Sunday, July 24, 2005

Family Folklore

Tonight with our children we watched The Secret of Roan Inish, which is a hauntingly beautiful tale. The telling of family stories--their personal folklore--plays a central role in the film; the main character, Fiona, comes to know who she is through her family's stories.

Coincidentally, I read Holes this last week, a story with an entirely different tone and setting, and yet one that rests just as completely on family folklore. Again, the main character knows his family's stories, reaching back several generations, and these tales not only serve to inform his growing sense of identity; they ultimately save his life.

It makes me wonder: how much of my identity do I derive from a sense of family history/place? I simply don't know many family stories, but I would really like to. I doubt there are journals stashed away, and I imagine that most of the stories of my recent ancestors have passed away along with them.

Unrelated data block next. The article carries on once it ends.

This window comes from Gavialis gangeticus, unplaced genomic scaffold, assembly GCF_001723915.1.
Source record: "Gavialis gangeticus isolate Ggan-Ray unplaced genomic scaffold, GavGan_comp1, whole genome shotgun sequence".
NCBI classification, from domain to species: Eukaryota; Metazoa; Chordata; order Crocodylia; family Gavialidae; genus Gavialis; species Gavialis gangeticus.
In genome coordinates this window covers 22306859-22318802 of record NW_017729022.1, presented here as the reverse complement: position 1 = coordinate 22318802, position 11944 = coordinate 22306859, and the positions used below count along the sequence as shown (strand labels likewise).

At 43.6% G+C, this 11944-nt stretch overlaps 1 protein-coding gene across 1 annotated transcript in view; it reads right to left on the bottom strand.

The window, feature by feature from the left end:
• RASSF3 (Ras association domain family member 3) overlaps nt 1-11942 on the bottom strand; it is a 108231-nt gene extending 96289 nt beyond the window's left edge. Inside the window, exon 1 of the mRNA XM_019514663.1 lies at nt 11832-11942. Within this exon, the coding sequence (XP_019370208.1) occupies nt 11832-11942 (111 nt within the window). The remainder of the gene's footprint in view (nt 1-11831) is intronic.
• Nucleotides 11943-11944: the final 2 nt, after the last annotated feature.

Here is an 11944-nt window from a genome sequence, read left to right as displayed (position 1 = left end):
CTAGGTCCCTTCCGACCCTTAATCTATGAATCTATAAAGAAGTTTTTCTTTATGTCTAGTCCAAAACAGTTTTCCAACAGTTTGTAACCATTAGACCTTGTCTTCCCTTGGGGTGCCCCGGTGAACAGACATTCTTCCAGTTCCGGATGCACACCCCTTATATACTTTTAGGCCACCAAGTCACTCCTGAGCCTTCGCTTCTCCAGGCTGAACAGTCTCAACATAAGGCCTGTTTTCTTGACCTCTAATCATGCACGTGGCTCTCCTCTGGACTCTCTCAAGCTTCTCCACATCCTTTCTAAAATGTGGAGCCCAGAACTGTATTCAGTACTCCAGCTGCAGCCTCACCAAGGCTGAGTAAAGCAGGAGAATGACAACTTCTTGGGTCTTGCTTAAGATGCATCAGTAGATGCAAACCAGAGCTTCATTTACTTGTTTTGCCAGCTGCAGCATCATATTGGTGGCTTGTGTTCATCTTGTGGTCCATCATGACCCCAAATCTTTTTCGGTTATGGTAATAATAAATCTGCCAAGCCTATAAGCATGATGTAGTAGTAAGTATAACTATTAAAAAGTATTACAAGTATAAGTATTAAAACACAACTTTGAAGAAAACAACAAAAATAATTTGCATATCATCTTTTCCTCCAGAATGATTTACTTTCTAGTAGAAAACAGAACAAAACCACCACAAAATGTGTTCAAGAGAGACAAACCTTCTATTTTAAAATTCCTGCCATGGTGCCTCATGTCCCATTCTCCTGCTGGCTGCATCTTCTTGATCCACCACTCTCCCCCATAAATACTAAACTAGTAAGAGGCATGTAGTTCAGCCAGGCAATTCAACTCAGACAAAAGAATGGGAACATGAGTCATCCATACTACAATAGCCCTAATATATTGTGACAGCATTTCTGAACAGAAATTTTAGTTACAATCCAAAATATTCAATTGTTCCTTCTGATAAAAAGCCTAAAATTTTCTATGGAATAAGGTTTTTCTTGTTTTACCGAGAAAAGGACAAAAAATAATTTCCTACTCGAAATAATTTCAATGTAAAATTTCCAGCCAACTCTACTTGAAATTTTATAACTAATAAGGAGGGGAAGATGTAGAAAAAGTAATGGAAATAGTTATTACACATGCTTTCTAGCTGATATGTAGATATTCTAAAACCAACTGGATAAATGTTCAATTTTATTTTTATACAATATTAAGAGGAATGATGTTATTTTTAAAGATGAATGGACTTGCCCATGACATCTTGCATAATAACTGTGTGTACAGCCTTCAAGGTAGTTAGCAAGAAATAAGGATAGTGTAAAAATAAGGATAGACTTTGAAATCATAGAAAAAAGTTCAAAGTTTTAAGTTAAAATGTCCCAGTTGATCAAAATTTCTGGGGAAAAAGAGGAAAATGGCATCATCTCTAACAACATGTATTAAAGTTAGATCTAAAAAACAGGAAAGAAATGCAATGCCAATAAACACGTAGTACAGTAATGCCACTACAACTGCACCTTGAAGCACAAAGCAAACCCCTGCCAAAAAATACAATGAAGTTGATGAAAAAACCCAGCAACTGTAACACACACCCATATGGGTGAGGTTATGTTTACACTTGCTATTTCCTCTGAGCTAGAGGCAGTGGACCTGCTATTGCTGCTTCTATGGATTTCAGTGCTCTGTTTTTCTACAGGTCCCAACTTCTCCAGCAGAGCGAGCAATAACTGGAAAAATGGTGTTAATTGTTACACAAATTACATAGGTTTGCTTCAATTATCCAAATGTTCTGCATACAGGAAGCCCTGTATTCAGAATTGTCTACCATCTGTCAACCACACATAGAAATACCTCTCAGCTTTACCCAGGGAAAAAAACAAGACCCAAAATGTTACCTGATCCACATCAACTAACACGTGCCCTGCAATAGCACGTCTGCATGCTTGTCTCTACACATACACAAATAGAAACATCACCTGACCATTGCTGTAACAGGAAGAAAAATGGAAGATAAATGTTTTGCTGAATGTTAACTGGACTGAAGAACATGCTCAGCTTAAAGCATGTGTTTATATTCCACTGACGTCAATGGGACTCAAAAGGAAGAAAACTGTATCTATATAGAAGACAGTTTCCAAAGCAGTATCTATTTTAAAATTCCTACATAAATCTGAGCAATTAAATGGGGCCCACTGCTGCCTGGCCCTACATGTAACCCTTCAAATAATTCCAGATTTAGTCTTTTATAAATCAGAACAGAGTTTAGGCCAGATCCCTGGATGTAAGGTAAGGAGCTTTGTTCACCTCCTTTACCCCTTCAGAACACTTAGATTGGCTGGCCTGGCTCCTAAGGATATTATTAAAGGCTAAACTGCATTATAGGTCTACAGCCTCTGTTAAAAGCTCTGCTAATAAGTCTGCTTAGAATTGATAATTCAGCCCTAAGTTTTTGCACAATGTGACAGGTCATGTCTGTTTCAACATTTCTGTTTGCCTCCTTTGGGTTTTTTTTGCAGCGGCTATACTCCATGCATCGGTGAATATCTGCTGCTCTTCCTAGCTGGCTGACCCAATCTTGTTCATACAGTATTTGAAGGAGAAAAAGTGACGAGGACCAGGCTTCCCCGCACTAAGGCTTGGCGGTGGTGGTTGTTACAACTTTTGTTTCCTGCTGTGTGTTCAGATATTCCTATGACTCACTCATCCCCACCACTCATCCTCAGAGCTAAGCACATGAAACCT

Is a sense of one's history as mystical and larger-than-life extremely uncommon? Would it give someone a sense of destiny, of the past propelling the future? There's something weighty about decisions a great-grandmother made, as distant as they are, compared to the lifepath of one's parents, say. So how far back does one have to go before family stories take on the character and stature of mythology?

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